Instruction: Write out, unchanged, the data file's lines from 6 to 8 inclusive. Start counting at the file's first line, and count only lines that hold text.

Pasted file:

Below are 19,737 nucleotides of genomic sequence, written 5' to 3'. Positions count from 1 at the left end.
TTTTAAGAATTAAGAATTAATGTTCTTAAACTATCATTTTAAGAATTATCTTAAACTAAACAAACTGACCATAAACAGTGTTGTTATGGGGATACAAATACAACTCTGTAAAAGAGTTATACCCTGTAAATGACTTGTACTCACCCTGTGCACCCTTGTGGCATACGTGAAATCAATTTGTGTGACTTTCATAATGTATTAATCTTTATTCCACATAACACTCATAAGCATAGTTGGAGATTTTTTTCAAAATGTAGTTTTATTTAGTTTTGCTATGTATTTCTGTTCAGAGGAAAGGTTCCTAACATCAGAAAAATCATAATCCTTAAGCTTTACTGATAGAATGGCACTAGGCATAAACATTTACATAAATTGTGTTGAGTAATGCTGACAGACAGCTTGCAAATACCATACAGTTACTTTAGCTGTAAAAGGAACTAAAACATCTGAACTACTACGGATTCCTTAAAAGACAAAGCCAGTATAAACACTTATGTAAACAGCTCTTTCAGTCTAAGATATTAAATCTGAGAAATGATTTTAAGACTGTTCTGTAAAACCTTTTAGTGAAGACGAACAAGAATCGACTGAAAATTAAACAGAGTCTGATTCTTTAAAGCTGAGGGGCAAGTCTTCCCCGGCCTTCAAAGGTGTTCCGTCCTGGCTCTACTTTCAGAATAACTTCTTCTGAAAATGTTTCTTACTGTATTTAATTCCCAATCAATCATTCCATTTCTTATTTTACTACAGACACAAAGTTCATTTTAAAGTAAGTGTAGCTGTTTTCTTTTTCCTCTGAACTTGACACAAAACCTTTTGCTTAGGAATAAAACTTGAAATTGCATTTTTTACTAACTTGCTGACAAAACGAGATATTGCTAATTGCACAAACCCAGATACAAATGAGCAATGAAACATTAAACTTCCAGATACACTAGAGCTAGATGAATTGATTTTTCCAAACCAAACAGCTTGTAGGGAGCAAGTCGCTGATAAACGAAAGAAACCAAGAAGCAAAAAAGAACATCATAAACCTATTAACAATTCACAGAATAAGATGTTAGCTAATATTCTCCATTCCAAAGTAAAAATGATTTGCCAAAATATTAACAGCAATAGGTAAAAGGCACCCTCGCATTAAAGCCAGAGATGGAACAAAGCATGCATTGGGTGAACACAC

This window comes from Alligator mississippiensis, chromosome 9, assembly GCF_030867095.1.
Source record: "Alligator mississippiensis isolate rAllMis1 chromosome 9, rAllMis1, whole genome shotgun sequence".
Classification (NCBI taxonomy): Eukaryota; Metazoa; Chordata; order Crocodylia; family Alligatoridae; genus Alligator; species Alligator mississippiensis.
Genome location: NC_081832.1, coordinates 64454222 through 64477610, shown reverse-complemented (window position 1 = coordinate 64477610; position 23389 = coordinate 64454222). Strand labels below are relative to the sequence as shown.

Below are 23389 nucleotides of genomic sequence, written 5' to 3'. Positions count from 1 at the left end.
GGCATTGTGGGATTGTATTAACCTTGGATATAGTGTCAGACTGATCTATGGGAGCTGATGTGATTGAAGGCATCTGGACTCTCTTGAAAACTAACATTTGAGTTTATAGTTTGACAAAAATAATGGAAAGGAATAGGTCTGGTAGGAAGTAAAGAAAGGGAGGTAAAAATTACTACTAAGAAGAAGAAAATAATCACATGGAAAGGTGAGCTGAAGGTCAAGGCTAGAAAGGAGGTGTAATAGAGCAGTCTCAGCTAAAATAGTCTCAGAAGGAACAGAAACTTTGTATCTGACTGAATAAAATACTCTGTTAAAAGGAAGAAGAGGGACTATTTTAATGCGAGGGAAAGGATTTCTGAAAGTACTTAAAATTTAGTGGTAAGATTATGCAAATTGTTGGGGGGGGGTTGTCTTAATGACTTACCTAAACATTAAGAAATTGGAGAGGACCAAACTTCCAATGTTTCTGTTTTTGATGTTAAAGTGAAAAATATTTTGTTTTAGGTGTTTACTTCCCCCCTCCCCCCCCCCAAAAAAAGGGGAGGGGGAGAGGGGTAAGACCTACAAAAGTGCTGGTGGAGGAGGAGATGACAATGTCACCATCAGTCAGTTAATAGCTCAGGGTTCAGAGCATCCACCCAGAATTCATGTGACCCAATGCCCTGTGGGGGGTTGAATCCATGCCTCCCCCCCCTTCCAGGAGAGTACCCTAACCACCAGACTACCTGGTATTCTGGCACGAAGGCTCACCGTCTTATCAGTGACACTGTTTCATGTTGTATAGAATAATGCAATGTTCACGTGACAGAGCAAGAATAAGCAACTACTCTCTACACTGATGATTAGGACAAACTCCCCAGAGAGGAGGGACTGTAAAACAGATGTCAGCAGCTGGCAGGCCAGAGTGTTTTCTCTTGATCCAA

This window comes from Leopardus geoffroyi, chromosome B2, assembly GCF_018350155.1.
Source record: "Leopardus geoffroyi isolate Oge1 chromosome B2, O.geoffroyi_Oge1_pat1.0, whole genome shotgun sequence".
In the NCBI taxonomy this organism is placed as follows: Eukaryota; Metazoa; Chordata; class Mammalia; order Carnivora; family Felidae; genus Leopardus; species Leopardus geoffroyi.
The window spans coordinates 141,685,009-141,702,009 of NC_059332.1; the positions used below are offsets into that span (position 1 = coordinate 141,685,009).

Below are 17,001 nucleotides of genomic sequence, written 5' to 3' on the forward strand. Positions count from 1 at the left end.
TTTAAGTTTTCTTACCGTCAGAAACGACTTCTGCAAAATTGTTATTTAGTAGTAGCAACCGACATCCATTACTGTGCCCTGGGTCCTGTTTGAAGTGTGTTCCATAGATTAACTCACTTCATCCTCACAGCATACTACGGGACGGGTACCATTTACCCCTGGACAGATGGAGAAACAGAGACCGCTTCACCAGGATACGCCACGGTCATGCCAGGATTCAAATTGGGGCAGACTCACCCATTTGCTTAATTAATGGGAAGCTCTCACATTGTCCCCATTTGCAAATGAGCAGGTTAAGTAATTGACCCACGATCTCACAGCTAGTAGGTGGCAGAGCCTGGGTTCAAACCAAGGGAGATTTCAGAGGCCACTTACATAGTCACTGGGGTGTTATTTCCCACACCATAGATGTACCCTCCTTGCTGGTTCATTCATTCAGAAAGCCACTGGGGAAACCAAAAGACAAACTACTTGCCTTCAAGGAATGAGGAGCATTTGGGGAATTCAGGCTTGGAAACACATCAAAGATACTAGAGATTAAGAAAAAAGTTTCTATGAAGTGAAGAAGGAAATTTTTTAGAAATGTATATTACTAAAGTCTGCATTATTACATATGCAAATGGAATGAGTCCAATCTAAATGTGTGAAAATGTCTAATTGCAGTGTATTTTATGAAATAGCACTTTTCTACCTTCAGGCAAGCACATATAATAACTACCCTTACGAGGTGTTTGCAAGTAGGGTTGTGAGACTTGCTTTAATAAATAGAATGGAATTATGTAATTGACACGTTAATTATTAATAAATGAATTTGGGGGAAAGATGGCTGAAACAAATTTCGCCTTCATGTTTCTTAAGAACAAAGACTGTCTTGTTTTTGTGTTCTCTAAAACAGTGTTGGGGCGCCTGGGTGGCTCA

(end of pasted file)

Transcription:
Genome location: NC_081832.1, coordinates 64454222 through 64477610, shown reverse-complemented (window position 1 = coordinate 64477610; position 23389 = coordinate 64454222). Strand labels below are relative to the sequence as shown.

Below are 23389 nucleotides of genomic sequence, written 5' to 3'. Positions count from 1 at the left end.
GGCATTGTGGGATTGTATTAACCTTGGATATAGTGTCAGACTGATCTATGGGAGCTGATGTGATTGAAGGCATCTGGACTCTCTTGAAAACTAACATTTGAGTTTATAGTTTGACAAAAATAATGGAAAGGAATAGGTCTGGTAGGAAGTAAAGAAAGGGAGGTAAAAATTACTACTAAGAAGAAGAAAATAATCACATGGAAAGGTGAGCTGAAGGTCAAGGCTAGAAAGGAGGTGTAATAGAGCAGTCTCAGCTAAAATAGTCTCAGAAGGAACAGAAACTTTGTATCTGACTGAATAAAATACTCTGTTAAAAGGAAGAAGAGGGACTATTTTAATGCGAGGGAAAGGATTTCTGAAAGTACTTAAAATTTAGTGGTAAGATTATGCAAATTGTTGGGGGGGGGTTGTCTTAATGACTTACCTAAACATTAAGAAATTGGAGAGGACCAAACTTCCAATGTTTCTGTTTTTGATGTTAAAGTGAAAAATATTTTGTTTTAGGTGTTTACTTCCCCCCTCCCCCCCCCCAAAAAAAGGGGAGGGGGAGAGGGGTAAGACCTACAAAAGTGCTGGTGGAGGAGGAGATGACAATGTCACCATCAGTCAGTTAATAGCTCAGGGTTCAGAGCATCCACCCAGAATTCATGTGACCCAATGCCCTGTGGGGGGTTGAATCCATGCCTCCCCCCCCTTCCAGGAGAGTACCCTAACCACCAGACTACCTGGTATTCTGGCACGAAGGCTCACCGTCTTATCAGTGACACTGTTTCATGTTGTATAGAATAATGCAATGTTCACGTGACAGAGCAAGAATAAGCAACTACTCTCTACACTGATGATTAGGACAAACTCCCCAGAGAGGAGGGACTGTAAAACAGATGTCAGCAGCTGGCAGGCCAGAGTGTTTTCTCTTGATCCAA